Caroline Holmes member picture

Caroline Holmes

Polar Climate Scientist, British Antarctic Survey

The article is credible and the overall message/insight conveyed to the reader is accurate.

However, the reader could be easily misled on some details because some of the values quoted are given with insufficient information and without traceable sources. (The 2017 temperature anomaly quoted is relative to 1951-1980. The Arctic sea ice ‘second lowest’ refers to the annual mean.)

[1] See the rating guidelines used for article evaluations.
[2] Each evaluation is independent. Scientists’ comments are all published at the same time.


The statements quoted below are from the article; comments are from the reviewers (and are lightly edited for clarity).

According to NASA, the globally averaged temperature of the land and ocean was 0.9˚C (1.62˚F) above the 20th century average. This puts us well over halfway to the ambitious target of limiting warming to 1.5˚ C (2.7˚F) set in the 2016 Paris Climate Agreement.

Caroline Holmes member picture

Caroline Holmes

Polar Climate Scientist, British Antarctic Survey

The source for this information is here. 2017 was 0.9°C warmer than 1951-1980. The Paris agreement target was “[to keep] the global temperature rise this century well below 2 degrees Celsius above pre-industrial levels and to pursue efforts to limit the temperature increase even further to 1.5 degrees Celsius.

Pre-industrial is an earlier period than 1950-1981, so “well over halfway… to 1.5°C” is therefore still true. Therefore the spirit of the statement in these sentences is true although the details are slightly inaccurate.

I think 2017 was compared to the 1951-1980 average.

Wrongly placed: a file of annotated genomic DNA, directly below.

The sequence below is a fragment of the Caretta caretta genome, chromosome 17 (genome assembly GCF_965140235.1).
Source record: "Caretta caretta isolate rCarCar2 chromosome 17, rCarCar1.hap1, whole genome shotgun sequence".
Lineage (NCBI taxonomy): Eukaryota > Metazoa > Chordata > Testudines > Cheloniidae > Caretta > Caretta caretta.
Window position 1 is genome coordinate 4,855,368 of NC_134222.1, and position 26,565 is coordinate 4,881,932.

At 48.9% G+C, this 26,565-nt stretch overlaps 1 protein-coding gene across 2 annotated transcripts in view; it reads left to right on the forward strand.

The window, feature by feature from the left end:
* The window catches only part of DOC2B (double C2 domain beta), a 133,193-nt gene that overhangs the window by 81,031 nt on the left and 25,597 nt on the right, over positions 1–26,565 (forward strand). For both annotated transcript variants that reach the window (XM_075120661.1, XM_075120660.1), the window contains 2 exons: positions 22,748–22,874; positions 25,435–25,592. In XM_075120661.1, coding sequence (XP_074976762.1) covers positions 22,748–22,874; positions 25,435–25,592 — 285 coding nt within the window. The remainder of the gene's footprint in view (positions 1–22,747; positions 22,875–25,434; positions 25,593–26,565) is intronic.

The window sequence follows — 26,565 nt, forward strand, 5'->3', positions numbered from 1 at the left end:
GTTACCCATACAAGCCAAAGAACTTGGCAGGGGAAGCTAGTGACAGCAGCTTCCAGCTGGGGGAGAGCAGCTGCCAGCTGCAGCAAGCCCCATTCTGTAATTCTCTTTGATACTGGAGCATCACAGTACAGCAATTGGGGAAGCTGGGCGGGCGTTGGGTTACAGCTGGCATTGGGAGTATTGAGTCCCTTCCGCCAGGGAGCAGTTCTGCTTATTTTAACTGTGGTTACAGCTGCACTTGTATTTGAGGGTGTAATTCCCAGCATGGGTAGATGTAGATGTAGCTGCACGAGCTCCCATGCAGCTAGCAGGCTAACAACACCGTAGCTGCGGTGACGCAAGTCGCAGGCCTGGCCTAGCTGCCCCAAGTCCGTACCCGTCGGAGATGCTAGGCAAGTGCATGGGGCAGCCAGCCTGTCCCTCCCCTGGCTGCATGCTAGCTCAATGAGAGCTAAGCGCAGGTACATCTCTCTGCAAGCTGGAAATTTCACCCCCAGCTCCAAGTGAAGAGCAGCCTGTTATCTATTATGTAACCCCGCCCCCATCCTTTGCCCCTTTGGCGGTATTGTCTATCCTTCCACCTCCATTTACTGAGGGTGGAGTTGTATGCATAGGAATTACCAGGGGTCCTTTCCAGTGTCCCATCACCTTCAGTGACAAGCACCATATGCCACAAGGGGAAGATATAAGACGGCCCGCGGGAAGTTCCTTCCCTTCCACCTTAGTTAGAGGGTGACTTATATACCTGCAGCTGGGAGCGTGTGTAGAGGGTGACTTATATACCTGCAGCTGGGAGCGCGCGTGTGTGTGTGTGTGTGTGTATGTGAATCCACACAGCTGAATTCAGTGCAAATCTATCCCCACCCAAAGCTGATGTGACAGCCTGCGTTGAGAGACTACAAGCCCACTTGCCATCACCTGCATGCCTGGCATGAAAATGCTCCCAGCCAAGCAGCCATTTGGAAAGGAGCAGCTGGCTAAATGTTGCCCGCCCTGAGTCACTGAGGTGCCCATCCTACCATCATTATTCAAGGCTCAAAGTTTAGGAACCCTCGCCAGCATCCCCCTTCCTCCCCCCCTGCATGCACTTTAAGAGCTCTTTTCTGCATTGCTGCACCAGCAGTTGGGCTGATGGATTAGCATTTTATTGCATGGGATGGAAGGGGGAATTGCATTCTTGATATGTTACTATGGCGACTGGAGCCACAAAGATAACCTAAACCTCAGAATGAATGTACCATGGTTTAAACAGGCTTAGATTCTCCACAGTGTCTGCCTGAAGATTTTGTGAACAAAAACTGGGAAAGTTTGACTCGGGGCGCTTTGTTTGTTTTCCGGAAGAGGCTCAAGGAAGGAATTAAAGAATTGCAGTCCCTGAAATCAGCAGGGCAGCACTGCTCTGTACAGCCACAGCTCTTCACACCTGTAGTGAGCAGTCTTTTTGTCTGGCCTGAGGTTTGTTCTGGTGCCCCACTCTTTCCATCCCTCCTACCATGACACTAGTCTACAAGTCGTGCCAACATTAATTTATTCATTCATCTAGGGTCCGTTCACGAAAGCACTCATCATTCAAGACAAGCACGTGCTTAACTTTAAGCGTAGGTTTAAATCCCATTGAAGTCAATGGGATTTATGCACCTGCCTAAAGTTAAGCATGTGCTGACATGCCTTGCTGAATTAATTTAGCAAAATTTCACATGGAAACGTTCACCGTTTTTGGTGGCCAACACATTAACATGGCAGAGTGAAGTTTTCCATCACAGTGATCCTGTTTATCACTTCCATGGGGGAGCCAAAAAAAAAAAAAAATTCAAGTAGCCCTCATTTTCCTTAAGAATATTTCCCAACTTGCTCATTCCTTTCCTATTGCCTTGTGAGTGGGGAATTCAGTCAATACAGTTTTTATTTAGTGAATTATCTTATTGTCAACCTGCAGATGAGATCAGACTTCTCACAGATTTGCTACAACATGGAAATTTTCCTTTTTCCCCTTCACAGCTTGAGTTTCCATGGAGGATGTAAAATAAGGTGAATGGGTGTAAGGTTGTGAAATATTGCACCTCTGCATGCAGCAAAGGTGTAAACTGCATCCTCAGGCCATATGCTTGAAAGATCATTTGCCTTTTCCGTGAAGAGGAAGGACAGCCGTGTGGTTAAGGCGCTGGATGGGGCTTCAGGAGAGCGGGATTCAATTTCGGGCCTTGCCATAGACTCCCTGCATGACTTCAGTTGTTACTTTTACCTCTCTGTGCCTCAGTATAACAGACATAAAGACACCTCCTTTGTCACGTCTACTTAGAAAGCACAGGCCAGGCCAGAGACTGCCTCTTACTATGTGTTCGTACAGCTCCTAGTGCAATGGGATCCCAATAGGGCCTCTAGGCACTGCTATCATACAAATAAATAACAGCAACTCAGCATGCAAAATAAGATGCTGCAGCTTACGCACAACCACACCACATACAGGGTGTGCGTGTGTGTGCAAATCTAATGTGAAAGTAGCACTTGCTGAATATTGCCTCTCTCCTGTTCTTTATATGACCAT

Note that the Paris target is “to limit the temperature increase to 1.5°C above pre-industrial levels” and the 0.9°C value is relative to 1951 – 1980.

El Niño is characterized by a warming of the surface waters in the tropical Pacific Ocean

This should be “in the central and eastern-central equatorial Pacific”.

La Niñas, on the other hand, feature cooler than average waters in the Pacific

This should be “in the eastern equatorial Pacific”.

Sea ice continued its declining trend, both in the Arctic and Antarctic.

Caroline Holmes member picture

Caroline Holmes

Polar Climate Scientist, British Antarctic Survey

It is misleading to already call the recent turn in Antarctic sea ice a declining trend. “Trend” suggests something happening long-term; as stated in the next sentence, the Antarctic downturn is recent.

The Antarctic, which was trending at record high levels just a few years ago, reached a record low during 2017

Caroline Holmes member picture

Caroline Holmes

Polar Climate Scientist, British Antarctic Survey

Both in the annual-mean and for the minimum extent and other summer months. (See NOAA’s summary.)

In the Arctic, sea ice extent was the second-lowest since records began in 1979, behind only 2016,

Caroline Holmes member picture

Caroline Holmes

Polar Climate Scientist, British Antarctic Survey

This is true for the annual average; for the September minimum extent, which is often discussed, the minimum was 2012.